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PersonalJava for all TCI set-tops

The cable giant selects PersonalJava as its standard programming language on all of its TV set-top boxes, including those running Windows CE.

Tele-Communications Incorporated (TCI) said it has selected the PersonalJava software environment from Sun Microsystems as its standard language on all of its TV set-top boxes, including those running Microsoft's Windows CE software, a momentous decision as the cable giant eyes new interactive programming.

Details of the expanded alliance were disclosed today at a press conference at the National Cable Television Association trade show in Atlanta.

The agreement, which expands upon an earlier alliance between the two companies, adds another link in a technological chain that will allow the cable giant to create a subscriber-only entertainment and information network based around Internet technologies.

Through these standards, TCI aims to create an environment where the interactive digital equivalents of HBO and ESPN can come into being and then sold to consumers on a closed network, according to David Beddow, senior vice president at TCI.

"We'd like to develop enough applications where people have to watch television 24 hours a day, 7 days a week," Beddow joked. "A lot of these applications are going to wind up running initially in test markets to find out what consumer reaction is...Then over time you will develop the stars among them, like the HBOs and CNNs as video equivalents.

"It is a natural selection process that will probably go on for two to three years," he added.

While these set-top applications will be based on Internet technologies, they will not be Internet applications per se. TCI will run them on a closed network that the company controls, Beddow noted. "We operate a closed network. There has to be a certain amount of control on that network."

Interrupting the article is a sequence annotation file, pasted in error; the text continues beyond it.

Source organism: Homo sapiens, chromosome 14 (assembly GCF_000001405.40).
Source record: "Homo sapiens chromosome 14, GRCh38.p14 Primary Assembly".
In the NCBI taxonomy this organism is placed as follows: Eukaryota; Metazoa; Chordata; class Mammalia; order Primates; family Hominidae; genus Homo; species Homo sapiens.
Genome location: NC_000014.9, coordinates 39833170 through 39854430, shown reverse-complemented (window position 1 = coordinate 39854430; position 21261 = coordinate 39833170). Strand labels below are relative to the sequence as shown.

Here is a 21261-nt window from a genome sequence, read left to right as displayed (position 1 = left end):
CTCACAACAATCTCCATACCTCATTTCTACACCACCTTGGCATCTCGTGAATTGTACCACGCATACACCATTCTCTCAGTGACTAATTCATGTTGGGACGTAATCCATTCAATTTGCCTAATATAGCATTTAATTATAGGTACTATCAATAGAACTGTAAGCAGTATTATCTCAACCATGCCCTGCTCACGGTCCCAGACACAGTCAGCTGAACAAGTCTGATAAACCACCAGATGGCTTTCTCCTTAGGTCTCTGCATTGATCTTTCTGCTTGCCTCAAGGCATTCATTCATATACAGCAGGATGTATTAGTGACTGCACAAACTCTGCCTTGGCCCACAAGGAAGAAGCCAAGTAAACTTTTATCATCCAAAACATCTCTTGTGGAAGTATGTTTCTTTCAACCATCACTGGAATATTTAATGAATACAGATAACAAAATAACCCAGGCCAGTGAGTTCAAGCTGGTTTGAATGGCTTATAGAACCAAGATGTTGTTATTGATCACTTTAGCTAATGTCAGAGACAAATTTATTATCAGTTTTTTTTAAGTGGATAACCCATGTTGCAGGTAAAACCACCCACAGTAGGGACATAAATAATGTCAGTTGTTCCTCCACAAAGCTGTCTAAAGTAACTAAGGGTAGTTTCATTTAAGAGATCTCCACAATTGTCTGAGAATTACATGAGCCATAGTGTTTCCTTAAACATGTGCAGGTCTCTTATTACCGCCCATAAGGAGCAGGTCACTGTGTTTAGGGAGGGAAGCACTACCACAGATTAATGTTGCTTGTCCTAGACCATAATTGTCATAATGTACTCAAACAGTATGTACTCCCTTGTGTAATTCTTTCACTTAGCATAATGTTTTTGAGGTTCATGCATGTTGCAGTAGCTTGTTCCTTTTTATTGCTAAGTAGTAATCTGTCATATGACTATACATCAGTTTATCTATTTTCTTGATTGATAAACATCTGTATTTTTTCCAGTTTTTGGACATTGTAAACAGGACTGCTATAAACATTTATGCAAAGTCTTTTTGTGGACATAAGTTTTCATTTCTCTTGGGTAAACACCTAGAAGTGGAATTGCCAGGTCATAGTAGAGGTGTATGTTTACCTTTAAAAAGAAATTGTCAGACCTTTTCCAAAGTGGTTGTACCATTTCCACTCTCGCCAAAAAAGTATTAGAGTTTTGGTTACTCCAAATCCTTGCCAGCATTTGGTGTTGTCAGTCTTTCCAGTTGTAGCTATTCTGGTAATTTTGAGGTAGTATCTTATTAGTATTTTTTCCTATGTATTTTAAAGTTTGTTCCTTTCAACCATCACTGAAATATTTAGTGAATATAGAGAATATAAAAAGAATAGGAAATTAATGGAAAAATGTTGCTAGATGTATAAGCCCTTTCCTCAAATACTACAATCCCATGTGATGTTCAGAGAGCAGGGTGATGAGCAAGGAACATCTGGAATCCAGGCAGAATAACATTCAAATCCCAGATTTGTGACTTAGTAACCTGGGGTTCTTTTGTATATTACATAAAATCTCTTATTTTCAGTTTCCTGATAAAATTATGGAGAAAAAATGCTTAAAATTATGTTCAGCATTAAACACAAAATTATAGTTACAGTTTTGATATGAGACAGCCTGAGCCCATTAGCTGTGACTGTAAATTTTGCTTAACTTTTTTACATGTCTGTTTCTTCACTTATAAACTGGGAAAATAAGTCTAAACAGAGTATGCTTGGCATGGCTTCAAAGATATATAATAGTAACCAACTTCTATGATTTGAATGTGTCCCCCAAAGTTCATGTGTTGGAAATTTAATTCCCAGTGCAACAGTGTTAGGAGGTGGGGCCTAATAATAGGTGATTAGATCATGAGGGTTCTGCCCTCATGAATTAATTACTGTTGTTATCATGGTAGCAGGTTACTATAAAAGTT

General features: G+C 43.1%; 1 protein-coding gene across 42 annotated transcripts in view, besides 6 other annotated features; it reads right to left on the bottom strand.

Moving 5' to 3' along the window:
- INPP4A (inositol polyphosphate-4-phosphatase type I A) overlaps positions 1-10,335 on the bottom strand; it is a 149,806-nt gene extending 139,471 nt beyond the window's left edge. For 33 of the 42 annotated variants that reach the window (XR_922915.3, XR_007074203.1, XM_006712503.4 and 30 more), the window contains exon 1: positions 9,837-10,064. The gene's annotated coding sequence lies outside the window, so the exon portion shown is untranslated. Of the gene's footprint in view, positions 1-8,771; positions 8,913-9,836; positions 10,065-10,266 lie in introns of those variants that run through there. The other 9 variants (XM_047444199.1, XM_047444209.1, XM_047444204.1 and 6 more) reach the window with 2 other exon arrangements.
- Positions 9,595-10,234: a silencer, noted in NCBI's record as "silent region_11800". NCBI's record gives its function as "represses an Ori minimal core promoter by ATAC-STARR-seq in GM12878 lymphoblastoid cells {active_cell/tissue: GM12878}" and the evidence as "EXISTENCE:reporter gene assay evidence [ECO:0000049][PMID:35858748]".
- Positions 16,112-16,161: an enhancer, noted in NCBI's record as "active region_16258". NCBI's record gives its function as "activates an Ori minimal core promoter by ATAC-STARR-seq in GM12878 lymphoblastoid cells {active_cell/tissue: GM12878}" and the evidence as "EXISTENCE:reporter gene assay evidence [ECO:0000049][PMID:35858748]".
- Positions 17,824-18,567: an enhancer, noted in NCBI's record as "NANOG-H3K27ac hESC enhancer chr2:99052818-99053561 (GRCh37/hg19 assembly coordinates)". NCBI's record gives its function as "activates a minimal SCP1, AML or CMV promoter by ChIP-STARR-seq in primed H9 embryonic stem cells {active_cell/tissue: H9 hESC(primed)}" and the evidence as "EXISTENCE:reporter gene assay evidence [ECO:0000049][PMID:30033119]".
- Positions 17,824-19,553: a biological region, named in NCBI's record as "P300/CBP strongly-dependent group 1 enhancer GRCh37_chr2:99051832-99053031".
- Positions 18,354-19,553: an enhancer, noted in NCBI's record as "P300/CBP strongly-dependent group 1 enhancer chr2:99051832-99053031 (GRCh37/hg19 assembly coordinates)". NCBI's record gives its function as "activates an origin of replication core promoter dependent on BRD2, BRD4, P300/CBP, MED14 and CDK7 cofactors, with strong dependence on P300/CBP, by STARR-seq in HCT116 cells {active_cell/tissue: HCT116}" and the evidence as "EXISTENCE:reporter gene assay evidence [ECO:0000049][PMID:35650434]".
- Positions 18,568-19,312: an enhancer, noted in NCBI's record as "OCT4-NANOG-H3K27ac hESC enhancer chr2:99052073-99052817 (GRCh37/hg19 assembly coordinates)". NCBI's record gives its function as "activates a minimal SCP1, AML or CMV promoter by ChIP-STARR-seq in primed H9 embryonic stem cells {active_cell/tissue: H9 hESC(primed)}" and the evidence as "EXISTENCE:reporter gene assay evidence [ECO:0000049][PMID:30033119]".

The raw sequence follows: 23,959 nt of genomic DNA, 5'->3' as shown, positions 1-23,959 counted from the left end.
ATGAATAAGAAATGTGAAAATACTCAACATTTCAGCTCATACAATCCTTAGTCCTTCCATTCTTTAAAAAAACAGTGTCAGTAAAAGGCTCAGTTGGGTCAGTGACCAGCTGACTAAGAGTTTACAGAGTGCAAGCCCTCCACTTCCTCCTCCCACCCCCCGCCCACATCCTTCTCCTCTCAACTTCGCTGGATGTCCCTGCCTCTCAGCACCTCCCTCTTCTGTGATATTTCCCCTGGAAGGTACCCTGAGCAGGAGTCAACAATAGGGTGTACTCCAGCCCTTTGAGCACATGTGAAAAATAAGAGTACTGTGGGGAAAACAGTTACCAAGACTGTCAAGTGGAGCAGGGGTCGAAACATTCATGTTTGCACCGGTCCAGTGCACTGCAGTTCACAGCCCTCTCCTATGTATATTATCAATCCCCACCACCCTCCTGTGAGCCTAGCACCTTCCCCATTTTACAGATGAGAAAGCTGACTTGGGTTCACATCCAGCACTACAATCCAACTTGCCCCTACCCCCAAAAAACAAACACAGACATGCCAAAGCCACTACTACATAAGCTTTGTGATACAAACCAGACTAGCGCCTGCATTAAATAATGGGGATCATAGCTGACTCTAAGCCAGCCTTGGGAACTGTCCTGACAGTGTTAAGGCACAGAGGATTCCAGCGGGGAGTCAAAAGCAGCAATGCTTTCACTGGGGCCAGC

The deal also marks TCI's latest effort to accommodate both Sun and Microsoft, or at least play the two off each other. On Monday, the cable operator said it would adopt Windows CE for at least 5 million of the approximately 11 million set-top boxes the company plans to roll out by next year.

Under today's agreement, TCI will include PersonalJava in all of its set-top boxes. Sun will receive a per-unit license fee for all of the set-top devices it deploys.

For its part, Sun will provide the means to "port" the PersonalJava software to set-top boxes running Windows CE. TCI has also licensed the JavaOS, which is already compatible with PersonalJava, to use on set-top boxes not running Windows CE.

PersonalJava is a slimmed-down subset of Sun's Java language. By incorporating it into set-top boxes, TCI (as well as third-party application vendors) will be able to deliver Java-based content and services to homes without worrying about compatibility.

Beddow repeatedly refused to state how many set-top boxes would use Sun's operating system software.

By the second quarter next year, TCI will have approximately 10 million intelligent set-top boxes installed, as well as a rudimentary network of interactive TV services that can be accessed through the boxes. The company hopes to reach an installed base of 25 million three years from now.

Earlier this year, TCI announced that it would start to roll out "intelligent" set-top boxes to its customers as part of a plan to expand TCI's services. These new set-top boxes will allow consumers to receive digital TV signals, but also surf the Web and run still-to-come interactive applications. Deployment will begin in the second quarter of 1999.

General Instrument will act as the primary supplier for TCI's set-top boxes, although TCI will also purchase boxes from other manufacturers.

Sun CEO Scott McNealy stated that the agreement will benefit Sun, but also its application developers as they will become one of the primary conduits for this new era of applications.

The extension of the agreement also means that Microsoft will have to ensure that CE works with PersonalJava. "They will have to pass a compatibility test," he added. "They will have to make sure they do not trample on any IP [intellectual property]."